On Monday, the UK parliament will debate a petition on whether US President Donald Trump should be granted a planned state visit. As Abigail Frymann Rouch discovered in London, the issue is proving to be divisive.
One is under intensifying fire from MPs, the other is unfailingly popular with politicians and other professionals, especially after a long day's work. The Speaker of the House of Commons, John Bercow, is accused of abandoning the impartiality demanded by his position for saying that US President Donald Trump should not be allowed to address the Houses of Parliament. The Speaker pub, a few minutes' walk away, overflows with the noisy opinions of suited civil servants and lobbyists. On Bercow's behavior, they are divided. But between the pub's modest paneled walls there is unanimity on one issue.
When Bercow argued against Trump on account of his sexist and racist opinions he was met with appreciative "hear, hears" from many MPs in agreement, and some 205 MPs (none of them Conservative) signed the Early Day Motion that urged Bercow, among others, not to allow a parliamentary address. Since then, however, certain Conservative MPs have lined up against him, spurred on by the revelation that he voted for Britain to remain in the EU - a sign, they argue, that he cannot be impartial in the Brexit process.
So far some 1.85 million people have signed a petition urging the government not to count Trump's forthcoming visit a state visit, and 310,000 put their names to a counter-petition. Although the government said earlier this week it did not agree with downgrading the visit, both petitions will be debated on Monday. Aware of levels of resistance to Trump, senior foreign office figures are reportedly planning for the visit to take place outside London and not while Parliament is meeting.
Signatories to the anti-Trump petition were not so much concerned with the nature of Trump's visit, as wanting to express their opposition to him, argues Dr Christopher Brooke, of Cambridge University'sDepartment of Politics and International Studies. He points out that it followed Prime Minister Theresa May's visit to Washington in which "people were disgusted to see Mrs. May's subservience to the new regime," and Trump's Executive Order banning refugees and visitors from seven majority-Muslim countries.
Brooke's colleague, Dr Peter Sloman, notes that a Yougov poll found that the state visit had become "a kind of proxy for Brexit, with most UK Independence Party and Conservative voters supporting the visit and younger center-left voters opposing it." That poll also found that men were one and a half times more likely to back the visit than women.
While another Yougov survey earlier this month found that 19 percent of Brits now like Trump, there was no evidence of any of them in The Speaker pub when DW visited. But on the question of a state visit, or whether Bercow should have made his preemptive strike, views were more polarized.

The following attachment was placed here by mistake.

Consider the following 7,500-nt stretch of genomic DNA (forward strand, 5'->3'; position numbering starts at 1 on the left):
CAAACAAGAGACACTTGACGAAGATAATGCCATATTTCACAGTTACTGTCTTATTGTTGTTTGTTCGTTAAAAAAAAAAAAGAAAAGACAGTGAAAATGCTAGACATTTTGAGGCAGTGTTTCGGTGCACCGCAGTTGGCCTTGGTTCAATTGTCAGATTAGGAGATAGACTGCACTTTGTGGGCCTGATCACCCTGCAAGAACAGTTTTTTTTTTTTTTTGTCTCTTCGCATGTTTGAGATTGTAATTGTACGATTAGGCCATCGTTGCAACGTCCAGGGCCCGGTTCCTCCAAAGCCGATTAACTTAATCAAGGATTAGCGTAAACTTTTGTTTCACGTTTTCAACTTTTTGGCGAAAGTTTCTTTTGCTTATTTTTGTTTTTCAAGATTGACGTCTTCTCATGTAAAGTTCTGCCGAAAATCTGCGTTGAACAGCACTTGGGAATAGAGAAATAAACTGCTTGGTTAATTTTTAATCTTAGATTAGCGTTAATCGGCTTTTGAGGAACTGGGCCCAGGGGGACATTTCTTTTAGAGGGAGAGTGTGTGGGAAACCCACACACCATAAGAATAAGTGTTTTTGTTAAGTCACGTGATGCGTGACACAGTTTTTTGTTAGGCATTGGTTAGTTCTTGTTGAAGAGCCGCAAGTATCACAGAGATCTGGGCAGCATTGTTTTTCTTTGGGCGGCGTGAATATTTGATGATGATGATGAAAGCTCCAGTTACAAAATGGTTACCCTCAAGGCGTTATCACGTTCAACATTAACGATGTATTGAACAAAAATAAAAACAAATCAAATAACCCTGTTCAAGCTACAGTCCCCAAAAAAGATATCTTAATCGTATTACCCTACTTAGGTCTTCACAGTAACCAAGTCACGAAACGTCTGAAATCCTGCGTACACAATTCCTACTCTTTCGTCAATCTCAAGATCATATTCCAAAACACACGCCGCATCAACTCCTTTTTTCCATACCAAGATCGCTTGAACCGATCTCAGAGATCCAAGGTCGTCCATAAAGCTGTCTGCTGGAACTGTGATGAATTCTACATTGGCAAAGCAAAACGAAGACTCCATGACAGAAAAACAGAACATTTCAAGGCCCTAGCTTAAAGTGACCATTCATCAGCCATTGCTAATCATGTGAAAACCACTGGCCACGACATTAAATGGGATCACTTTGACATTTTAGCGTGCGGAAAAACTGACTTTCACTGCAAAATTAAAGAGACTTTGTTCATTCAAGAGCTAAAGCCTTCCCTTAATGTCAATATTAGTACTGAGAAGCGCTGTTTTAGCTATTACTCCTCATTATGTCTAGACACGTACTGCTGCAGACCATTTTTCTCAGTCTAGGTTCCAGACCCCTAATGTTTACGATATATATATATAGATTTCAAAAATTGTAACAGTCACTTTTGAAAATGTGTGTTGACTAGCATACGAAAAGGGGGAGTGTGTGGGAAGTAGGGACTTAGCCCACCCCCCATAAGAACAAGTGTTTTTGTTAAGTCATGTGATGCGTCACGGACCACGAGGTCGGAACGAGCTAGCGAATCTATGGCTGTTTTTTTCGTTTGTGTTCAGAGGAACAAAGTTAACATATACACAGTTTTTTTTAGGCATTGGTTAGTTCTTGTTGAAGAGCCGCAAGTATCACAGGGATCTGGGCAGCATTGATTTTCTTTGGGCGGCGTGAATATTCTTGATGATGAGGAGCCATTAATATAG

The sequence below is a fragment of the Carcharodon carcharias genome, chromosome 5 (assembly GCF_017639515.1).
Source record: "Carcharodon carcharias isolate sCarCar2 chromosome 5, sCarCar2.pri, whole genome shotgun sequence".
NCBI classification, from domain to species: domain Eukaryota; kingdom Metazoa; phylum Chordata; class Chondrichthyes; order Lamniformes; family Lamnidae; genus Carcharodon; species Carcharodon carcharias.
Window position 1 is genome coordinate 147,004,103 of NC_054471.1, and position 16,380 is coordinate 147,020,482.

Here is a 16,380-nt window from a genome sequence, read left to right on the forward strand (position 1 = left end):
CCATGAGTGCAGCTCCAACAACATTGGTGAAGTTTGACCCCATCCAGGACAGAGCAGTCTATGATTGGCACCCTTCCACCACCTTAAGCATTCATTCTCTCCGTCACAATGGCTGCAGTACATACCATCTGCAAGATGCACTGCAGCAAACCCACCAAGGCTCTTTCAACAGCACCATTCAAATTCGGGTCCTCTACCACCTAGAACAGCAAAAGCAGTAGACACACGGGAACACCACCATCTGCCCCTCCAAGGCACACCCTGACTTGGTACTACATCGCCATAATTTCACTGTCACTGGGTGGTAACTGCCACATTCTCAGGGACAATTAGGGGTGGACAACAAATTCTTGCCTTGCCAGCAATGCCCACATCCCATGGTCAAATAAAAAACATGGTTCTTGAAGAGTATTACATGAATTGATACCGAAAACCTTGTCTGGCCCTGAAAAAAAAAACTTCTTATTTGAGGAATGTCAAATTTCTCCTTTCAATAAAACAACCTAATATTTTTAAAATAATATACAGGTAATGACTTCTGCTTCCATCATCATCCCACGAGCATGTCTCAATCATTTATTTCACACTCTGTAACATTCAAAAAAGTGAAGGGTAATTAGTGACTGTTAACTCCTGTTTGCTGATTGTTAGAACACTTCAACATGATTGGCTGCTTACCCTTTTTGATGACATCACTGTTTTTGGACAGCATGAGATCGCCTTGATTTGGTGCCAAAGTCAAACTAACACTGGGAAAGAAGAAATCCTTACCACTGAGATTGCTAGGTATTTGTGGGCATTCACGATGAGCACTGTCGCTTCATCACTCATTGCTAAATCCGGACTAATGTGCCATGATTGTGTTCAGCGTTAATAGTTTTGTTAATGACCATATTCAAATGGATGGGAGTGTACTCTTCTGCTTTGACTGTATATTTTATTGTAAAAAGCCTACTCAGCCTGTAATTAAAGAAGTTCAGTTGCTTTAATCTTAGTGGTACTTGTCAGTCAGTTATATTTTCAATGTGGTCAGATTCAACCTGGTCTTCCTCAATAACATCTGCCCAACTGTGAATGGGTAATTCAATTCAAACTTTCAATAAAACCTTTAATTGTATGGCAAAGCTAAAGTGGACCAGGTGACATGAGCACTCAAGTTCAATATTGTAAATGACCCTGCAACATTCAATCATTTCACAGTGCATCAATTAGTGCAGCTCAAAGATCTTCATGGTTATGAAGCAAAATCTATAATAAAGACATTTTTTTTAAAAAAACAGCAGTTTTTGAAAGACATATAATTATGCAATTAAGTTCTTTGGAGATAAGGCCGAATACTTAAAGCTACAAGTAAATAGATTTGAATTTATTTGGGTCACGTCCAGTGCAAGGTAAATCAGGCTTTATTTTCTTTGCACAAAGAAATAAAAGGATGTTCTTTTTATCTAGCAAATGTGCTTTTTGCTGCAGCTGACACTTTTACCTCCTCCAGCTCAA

Mark Haworth is staying practical and says the UK needs all the friends it can get in post-Brexit times
"Donald Trump is demeaning the office of president," said Mark Haworth, a solicitor who had traveled from Leicester to sample the capital's best real ale pubs, of which The Speaker is one listed. "The way he behaves worries me - the way he deals with issues, the way he speaks to people, the thin-skinned bullying," he told DW. "But," he continued, "he's president of the United States, and the 'special relationship' is important' post-Brexit," he argued. "We probably need all the friends we can get."
Steve Layking, an environmental health consultant, agreed. May was "absolutely right" to extend the invitation of a state visit, he said. "Britain is in a pickle post-Brexit. Trump is not the most savory of characters but we're not talking to him, we're talking to America, to the institution and the bureaucracy of the American state. He's just a figurehead," he told DW.
However, the few women in the pub could not have disagreed more with the men's pragmatism, and were further unsettled by the characters joining Trump at the helm of the state. "I signed the petition [to] say 'I don't think this is acceptable,'" Rebecca Townsend, who works for the National Health Service, told DW. "I'm concerned about not just him as a person, but the people he's choosing to surround himself with."
Townsend said she could see how John Bercow's intervention might cost him his job, but felt he was right to speak out against Trump. "Theresa May's rushing around trying to make friends with someone I find really problematic" that Brexit has forced Britain into this position "is hugely unfortunate," she said. Her friend Cynthia, a civil servant, who declined to give her full name given her position, also agreed with Bercow's intervention.
Thus among the pub's drinkers appeared a gender divide: women saw Bercow as their defender from a rapacious and untrustworthy strongman, whereas most men criticized him for speaking above his station - and some couldn't help bringing up his wife's behavior. (Sally Bercow has caused controversy after appearing in a photo-shoot covered in only a bed-sheet, and for sending a tweet that was libelous and another that was in contempt of court.) Women seemed to oppose Trump on moral grounds while men were able to look beyond the personality to the office - and to the purse-strings.
The government's plans for the state visit suggest that May and others are aware of how problematic a figure Trump is, but also how vital they believe a successful visit is, in the interests of post-Brexit Britain. Among the protests, however, it is quite possible there will be more women than men.